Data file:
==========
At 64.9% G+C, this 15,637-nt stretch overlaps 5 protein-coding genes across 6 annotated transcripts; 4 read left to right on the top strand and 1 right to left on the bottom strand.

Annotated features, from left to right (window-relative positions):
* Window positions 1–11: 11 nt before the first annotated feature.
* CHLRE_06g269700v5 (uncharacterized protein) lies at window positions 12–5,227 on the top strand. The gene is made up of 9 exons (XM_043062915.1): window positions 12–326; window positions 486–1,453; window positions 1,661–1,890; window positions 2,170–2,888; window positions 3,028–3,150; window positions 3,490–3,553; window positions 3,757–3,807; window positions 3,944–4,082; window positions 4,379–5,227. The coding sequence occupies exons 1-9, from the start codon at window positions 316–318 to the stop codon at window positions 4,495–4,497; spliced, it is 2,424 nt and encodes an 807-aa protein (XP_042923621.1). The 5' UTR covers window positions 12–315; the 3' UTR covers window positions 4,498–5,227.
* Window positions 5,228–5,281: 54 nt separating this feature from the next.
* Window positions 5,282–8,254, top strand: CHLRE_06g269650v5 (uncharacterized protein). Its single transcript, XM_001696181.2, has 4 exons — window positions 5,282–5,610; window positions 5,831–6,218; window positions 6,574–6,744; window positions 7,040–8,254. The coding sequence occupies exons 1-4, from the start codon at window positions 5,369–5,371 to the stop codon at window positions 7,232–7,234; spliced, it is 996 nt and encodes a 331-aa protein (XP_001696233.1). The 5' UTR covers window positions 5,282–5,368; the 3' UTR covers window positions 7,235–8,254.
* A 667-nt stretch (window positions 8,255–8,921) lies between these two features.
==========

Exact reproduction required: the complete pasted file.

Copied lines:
At 64.9% G+C, this 15,637-nt stretch overlaps 5 protein-coding genes across 6 annotated transcripts; 4 read left to right on the top strand and 1 right to left on the bottom strand.

Annotated features, from left to right (window-relative positions):
* Window positions 1–11: 11 nt before the first annotated feature.
* CHLRE_06g269700v5 (uncharacterized protein) lies at window positions 12–5,227 on the top strand. The gene is made up of 9 exons (XM_043062915.1): window positions 12–326; window positions 486–1,453; window positions 1,661–1,890; window positions 2,170–2,888; window positions 3,028–3,150; window positions 3,490–3,553; window positions 3,757–3,807; window positions 3,944–4,082; window positions 4,379–5,227. The coding sequence occupies exons 1-9, from the start codon at window positions 316–318 to the stop codon at window positions 4,495–4,497; spliced, it is 2,424 nt and encodes an 807-aa protein (XP_042923621.1). The 5' UTR covers window positions 12–315; the 3' UTR covers window positions 4,498–5,227.
* Window positions 5,228–5,281: 54 nt separating this feature from the next.
* Window positions 5,282–8,254, top strand: CHLRE_06g269650v5 (uncharacterized protein). Its single transcript, XM_001696181.2, has 4 exons — window positions 5,282–5,610; window positions 5,831–6,218; window positions 6,574–6,744; window positions 7,040–8,254. The coding sequence occupies exons 1-4, from the start codon at window positions 5,369–5,371 to the stop codon at window positions 7,232–7,234; spliced, it is 996 nt and encodes a 331-aa protein (XP_001696233.1). The 5' UTR covers window positions 5,282–5,368; the 3' UTR covers window positions 7,235–8,254.
* A 667-nt stretch (window positions 8,255–8,921) lies between these two features.